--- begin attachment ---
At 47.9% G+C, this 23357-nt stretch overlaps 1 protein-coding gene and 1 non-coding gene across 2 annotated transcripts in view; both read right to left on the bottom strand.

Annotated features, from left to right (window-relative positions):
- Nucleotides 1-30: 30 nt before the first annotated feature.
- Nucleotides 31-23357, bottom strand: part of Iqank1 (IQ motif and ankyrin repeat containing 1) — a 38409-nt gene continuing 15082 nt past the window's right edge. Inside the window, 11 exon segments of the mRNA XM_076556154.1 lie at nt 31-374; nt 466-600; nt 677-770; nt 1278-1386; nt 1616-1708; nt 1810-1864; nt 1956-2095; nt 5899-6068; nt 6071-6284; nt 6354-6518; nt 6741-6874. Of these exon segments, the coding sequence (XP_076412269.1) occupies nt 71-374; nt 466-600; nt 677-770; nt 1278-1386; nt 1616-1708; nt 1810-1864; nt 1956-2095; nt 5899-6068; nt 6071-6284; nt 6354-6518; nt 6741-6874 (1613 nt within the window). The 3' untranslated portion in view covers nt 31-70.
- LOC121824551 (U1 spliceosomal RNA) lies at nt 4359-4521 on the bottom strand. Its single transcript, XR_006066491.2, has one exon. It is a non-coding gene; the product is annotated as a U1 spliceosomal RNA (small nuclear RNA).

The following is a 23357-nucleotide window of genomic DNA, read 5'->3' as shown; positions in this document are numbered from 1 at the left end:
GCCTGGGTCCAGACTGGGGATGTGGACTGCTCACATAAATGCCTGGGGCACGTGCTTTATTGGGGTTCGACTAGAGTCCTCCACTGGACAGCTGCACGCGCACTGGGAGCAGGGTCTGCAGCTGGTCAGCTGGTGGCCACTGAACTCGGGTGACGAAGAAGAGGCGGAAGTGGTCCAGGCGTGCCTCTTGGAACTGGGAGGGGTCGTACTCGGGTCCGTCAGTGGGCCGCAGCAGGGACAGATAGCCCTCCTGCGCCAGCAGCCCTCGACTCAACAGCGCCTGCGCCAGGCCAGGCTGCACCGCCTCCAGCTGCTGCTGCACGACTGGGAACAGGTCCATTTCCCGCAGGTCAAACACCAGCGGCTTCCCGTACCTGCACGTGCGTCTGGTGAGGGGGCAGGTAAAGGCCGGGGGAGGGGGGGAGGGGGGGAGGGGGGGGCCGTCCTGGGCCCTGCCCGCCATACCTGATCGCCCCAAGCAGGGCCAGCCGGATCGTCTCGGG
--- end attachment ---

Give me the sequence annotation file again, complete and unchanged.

At 47.9% G+C, this 23357-nt stretch overlaps 1 protein-coding gene and 1 non-coding gene across 2 annotated transcripts in view; both read right to left on the bottom strand.

Annotated features, from left to right (window-relative positions):
- Nucleotides 1-30: 30 nt before the first annotated feature.
- Nucleotides 31-23357, bottom strand: part of Iqank1 (IQ motif and ankyrin repeat containing 1) — a 38409-nt gene continuing 15082 nt past the window's right edge. Inside the window, 11 exon segments of the mRNA XM_076556154.1 lie at nt 31-374; nt 466-600; nt 677-770; nt 1278-1386; nt 1616-1708; nt 1810-1864; nt 1956-2095; nt 5899-6068; nt 6071-6284; nt 6354-6518; nt 6741-6874. Of these exon segments, the coding sequence (XP_076412269.1) occupies nt 71-374; nt 466-600; nt 677-770; nt 1278-1386; nt 1616-1708; nt 1810-1864; nt 1956-2095; nt 5899-6068; nt 6071-6284; nt 6354-6518; nt 6741-6874 (1613 nt within the window). The 3' untranslated portion in view covers nt 31-70.
- LOC121824551 (U1 spliceosomal RNA) lies at nt 4359-4521 on the bottom strand. Its single transcript, XR_006066491.2, has one exon. It is a non-coding gene; the product is annotated as a U1 spliceosomal RNA (small nuclear RNA).

The following is a 23357-nucleotide window of genomic DNA, read 5'->3' as shown; positions in this document are numbered from 1 at the left end:
GCCTGGGTCCAGACTGGGGATGTGGACTGCTCACATAAATGCCTGGGGCACGTGCTTTATTGGGGTTCGACTAGAGTCCTCCACTGGACAGCTGCACGCGCACTGGGAGCAGGGTCTGCAGCTGGTCAGCTGGTGGCCACTGAACTCGGGTGACGAAGAAGAGGCGGAAGTGGTCCAGGCGTGCCTCTTGGAACTGGGAGGGGTCGTACTCGGGTCCGTCAGTGGGCCGCAGCAGGGACAGATAGCCCTCCTGCGCCAGCAGCCCTCGACTCAACAGCGCCTGCGCCAGGCCAGGCTGCACCGCCTCCAGCTGCTGCTGCACGACTGGGAACAGGTCCATTTCCCGCAGGTCAAACACCAGCGGCTTCCCGTACCTGCACGTGCGTCTGGTGAGGGGGCAGGTAAAGGCCGGGGGAGGGGGGGAGGGGGGGAGGGGGGGGCCGTCCTGGGCCCTGCCCGCCATACCTGATCGCCCCAAGCAGGGCCAGCCGGATCGTCTCGGG